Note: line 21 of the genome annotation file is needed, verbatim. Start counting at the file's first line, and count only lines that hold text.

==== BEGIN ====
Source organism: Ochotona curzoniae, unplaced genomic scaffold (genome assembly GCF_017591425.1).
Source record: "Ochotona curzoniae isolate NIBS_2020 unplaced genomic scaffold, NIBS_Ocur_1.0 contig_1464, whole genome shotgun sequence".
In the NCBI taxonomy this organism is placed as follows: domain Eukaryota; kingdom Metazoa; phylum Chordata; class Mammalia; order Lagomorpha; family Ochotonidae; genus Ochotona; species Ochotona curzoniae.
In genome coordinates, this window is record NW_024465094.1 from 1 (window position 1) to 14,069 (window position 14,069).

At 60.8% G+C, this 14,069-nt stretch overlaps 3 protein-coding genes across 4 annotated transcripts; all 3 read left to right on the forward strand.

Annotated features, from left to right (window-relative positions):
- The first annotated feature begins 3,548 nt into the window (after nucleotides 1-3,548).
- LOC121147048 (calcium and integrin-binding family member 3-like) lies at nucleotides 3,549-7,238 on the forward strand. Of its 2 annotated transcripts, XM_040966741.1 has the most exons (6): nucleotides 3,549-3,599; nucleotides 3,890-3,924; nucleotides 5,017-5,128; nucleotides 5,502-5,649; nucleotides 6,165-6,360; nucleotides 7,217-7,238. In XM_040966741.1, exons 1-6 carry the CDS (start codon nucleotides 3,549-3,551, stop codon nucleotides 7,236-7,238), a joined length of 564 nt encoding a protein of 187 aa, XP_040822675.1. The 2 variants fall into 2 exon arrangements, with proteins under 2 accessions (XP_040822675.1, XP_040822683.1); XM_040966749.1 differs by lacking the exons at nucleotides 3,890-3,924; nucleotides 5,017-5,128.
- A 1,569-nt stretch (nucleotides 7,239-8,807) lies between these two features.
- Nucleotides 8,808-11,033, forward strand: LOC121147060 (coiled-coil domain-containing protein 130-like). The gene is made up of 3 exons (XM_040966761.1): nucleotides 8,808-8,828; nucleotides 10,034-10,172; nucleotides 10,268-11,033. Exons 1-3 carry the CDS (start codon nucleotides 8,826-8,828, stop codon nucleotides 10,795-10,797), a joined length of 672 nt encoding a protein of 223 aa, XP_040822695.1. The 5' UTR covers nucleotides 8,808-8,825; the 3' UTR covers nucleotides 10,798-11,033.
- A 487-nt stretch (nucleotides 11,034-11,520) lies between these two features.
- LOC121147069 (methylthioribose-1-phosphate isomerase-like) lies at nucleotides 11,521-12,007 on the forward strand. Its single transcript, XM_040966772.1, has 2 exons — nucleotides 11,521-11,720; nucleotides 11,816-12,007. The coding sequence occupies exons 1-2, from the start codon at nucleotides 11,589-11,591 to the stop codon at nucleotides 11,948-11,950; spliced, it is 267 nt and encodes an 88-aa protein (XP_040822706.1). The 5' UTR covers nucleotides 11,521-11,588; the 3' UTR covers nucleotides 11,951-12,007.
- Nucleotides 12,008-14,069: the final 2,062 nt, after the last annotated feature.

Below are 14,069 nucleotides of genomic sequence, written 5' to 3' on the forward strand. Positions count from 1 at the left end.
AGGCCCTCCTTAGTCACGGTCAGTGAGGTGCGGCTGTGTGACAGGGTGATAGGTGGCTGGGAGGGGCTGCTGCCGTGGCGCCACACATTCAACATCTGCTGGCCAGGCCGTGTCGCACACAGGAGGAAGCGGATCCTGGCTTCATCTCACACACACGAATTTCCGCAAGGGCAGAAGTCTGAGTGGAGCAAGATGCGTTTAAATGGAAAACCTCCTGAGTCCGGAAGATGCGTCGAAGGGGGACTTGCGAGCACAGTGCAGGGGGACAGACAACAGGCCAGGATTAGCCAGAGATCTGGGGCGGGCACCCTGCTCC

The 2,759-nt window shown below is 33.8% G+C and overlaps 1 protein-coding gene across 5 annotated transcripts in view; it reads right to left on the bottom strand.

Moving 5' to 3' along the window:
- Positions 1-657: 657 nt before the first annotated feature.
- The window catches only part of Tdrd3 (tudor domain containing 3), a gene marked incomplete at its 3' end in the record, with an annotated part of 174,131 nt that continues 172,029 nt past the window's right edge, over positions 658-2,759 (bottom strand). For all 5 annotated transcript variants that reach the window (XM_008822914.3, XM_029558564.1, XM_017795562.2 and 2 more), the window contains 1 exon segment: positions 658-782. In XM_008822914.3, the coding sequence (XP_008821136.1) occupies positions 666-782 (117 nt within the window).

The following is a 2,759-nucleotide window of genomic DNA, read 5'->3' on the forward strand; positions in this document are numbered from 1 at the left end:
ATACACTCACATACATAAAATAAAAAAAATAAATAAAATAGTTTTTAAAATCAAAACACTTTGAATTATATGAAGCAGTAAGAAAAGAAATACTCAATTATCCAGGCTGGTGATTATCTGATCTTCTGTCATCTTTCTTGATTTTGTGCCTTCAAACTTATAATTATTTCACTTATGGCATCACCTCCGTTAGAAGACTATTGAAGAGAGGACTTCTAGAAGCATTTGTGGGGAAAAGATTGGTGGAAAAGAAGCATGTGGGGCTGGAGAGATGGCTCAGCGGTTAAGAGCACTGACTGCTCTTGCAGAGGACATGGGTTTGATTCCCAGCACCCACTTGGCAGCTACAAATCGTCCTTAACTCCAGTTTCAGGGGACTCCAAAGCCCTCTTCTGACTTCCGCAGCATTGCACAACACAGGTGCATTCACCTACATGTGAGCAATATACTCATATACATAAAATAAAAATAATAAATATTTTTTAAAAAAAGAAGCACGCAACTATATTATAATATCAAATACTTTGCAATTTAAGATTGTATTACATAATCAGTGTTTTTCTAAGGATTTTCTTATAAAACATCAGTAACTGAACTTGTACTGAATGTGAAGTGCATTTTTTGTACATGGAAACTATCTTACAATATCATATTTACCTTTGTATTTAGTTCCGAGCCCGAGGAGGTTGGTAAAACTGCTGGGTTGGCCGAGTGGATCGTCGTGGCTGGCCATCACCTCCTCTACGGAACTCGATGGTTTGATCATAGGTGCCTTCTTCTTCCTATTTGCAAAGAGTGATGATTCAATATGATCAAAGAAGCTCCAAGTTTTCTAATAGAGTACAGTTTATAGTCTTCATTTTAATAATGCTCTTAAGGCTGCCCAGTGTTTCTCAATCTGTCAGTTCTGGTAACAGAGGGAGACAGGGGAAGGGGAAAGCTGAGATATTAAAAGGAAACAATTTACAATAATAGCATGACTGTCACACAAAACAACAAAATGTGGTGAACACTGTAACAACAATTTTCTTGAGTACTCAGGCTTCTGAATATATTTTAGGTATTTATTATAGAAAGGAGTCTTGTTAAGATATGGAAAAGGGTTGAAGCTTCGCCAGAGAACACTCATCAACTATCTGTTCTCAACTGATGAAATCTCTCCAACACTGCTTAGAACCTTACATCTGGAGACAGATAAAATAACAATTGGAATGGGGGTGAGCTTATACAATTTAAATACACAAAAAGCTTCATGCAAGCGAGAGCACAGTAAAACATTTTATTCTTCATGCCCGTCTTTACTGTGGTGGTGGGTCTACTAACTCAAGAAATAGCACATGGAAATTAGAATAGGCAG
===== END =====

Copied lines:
ATACACTCACATACATAAAATAAAAAAAATAAATAAAATAGTTTTTAAAATCAAAACACTTTGAATTATATGAAGCAGTAAGAAAAGAAATACTCAATTATCCAGGCTGGTGATTATCTGATCTTCTGTCATCTTTCTTGATTTTGTGCCTTCAAACTTATAATTATTTCACTTATGGCATCACCTCCGTTAGAAGACTATTGAAGAGAGGACTTCTAGAAGCATTTGTGGGGAAAAGATTGGTGGAAAAGAAGCATGTGGGGCTGGAGAGATGGCTCAGCGGTTAAGAGCACTGACTGCTCTTGCAGAGGACATGGGTTTGATTCCCAGCACCCACTTGGCAGCTACAAATCGTCCTTAACTCCAGTTTCAGGGGACTCCAAAGCCCTCTTCTGACTTCCGCAGCATTGCACAACACAGGTGCATTCACCTACATGTGAGCAATATACTCATATACATAAAATAAAAATAATAAATATTTTTTAAAAAAAGAAGCACGCAACTATATTATAATATCAAATACTTTGCAATTTAAGATTGTATTACATAATCAGTGTTTTTCTAAGGATTTTCTTATAAAACATCAGTAACTGAACTTGTACTGAATGTGAAGTGCATTTTTTGTACATGGAAACTATCTTACAATATCATATTTACCTTTGTATTTAGTTCCGAGCCCGAGGAGGTTGGTAAAACTGCTGGGTTGGCCGAGTGGATCGTCGTGGCTGGCCATCACCTCCTCTACGGAACTCGATGGTTTGATCATAGGTGCCTTCTTCTTCCTATTTGCAAAGAGTGATGATTCAATATGATCAAAGAAGCTCCAAGTTTTCTAATAGAGTACAGTTTATAGTCTTCATTTTAATAATGCTCTTAAGGCTGCCCAGTGTTTCTCAATCTGTCAGTTCTGGTAACAGAGGGAGACAGGGGAAGGGGAAAGCTGAGATATTAAAAGGAAACAATTTACAATAATAGCATGACTGTCACACAAAACAACAAAATGTGGTGAACACTGTAACAACAATTTTCTTGAGTACTCAGGCTTCTGAATATATTTTAGGTATTTATTATAGAAAGGAGTCTTGTTAAGATATGGAAAAGGGTTGAAGCTTCGCCAGAGAACACTCATCAACTATCTGTTCTCAACTGATGAAATCTCTCCAACACTGCTTAGAACCTTACATCTGGAGACAGATAAAATAACAATTGGAATGGGGGTGAGCTTATACAATTTAAATACACAAAAAGCTTCATGCAAGCGAGAGCACAGTAAAACATTTTATTCTTCATGCCCGTCTTTACTGTGGTGGTGGGTCTACTAACTCAAGAAATAGCACATGGAAATTAGAATAGGCAG